British Airways is considering using some of its largest planes for short-haul flights to the sunny countries of the European Union such as Greece this summer, as the airline company aims to boost its revenue from returning travellers, according to people familiar with its fleet plans, Bloomberg reports.
With the United Kingdom being among the pioneers in the vaccination process, Greece – a favorite destination for the Brits – plans to welcome visitors by mid-May, while Spain will join the summer tourism a little later.
British Airways has a fleet of large aircraft with dual runways Boeing 787, 777, and Airbus SE A350 at London Heathrow Airport that can carry twice the number of passengers compared to the planes commonly used on European flights. Many of the larger planes are available because the long-haul destinations they usually serve are still largely out of bounds and are not expected to open as fast as regional connections.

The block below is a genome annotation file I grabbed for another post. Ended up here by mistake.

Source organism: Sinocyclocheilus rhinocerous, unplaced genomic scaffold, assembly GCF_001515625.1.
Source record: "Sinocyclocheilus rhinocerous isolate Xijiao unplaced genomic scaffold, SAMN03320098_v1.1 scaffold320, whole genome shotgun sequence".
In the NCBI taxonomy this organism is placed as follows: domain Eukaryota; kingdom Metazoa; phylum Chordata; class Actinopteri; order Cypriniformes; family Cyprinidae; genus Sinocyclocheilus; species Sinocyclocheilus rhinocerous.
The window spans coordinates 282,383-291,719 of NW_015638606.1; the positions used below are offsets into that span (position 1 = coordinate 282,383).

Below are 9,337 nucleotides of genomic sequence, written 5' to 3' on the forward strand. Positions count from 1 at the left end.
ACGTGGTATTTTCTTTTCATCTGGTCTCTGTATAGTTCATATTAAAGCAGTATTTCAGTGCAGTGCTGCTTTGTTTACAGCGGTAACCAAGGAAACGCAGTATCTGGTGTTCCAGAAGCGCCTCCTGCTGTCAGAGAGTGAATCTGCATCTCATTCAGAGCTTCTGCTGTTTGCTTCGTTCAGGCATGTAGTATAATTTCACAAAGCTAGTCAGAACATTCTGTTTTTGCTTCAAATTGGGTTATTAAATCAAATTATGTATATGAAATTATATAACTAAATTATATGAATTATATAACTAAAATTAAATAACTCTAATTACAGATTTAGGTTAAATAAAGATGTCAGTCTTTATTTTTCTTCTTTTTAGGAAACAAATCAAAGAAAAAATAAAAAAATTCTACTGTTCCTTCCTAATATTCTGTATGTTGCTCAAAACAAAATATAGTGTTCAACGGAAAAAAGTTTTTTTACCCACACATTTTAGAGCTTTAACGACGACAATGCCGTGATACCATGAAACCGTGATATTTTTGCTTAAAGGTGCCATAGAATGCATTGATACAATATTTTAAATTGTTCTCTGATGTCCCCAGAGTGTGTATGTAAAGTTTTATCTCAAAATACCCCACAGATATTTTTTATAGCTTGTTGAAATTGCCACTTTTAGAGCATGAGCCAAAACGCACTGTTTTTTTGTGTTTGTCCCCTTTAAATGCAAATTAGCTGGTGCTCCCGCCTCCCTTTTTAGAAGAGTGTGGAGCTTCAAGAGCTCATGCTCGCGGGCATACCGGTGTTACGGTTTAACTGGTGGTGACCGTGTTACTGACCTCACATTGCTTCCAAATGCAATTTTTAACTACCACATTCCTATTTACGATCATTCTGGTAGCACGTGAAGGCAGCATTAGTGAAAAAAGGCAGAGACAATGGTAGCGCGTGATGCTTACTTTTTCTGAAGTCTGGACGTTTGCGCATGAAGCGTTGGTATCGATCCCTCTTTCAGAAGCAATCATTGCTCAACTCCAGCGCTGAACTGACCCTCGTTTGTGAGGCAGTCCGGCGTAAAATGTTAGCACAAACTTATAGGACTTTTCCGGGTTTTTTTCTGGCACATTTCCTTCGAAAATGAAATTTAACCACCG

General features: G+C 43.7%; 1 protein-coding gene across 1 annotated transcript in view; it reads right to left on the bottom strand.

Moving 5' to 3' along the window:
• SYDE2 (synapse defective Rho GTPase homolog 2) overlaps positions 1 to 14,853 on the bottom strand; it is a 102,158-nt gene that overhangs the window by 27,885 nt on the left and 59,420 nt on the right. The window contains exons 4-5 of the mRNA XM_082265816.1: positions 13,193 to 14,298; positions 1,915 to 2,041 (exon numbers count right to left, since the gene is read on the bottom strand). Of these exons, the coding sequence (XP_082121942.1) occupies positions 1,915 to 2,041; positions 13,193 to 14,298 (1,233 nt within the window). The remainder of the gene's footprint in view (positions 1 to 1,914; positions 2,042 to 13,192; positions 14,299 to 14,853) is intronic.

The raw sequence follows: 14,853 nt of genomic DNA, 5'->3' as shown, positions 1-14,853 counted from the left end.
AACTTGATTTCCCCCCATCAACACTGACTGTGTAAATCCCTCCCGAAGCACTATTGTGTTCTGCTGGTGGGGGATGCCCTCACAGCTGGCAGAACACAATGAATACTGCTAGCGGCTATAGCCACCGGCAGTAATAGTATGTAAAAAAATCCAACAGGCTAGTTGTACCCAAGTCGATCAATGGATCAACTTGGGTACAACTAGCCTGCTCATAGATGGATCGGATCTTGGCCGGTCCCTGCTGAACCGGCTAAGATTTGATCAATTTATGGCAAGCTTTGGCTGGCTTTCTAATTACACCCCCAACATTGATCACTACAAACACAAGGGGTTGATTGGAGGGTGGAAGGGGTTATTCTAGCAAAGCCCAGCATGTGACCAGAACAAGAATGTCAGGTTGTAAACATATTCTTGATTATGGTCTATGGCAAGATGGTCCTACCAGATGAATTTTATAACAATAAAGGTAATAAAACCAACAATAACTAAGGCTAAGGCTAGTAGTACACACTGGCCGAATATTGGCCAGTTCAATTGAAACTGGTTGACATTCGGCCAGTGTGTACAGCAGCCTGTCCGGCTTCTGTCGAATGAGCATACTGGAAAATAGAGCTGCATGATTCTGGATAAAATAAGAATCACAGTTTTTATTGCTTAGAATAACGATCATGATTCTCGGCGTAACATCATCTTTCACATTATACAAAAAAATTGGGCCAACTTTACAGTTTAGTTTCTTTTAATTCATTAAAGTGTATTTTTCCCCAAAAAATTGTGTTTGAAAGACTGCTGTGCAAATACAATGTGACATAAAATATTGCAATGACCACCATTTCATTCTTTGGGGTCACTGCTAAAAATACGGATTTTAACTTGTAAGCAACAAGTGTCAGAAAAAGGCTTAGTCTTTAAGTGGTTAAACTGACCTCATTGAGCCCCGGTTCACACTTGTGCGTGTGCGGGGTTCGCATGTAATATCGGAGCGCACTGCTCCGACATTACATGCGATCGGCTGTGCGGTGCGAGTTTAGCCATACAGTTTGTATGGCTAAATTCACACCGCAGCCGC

This decisive move by the British airline will depend on the volume of bookings and the UK plan to reopen leisure travel, said the same sources, who wanted to remain unnamed because the talks are preliminary.
Although smaller aircraft are cheaper for short-haul flights, airlines have used larger ones in the past, as the Emirates did with the A380 for flights between Dubai and Oman, and British Airways in 2019 for A350 flights from London to Madrid.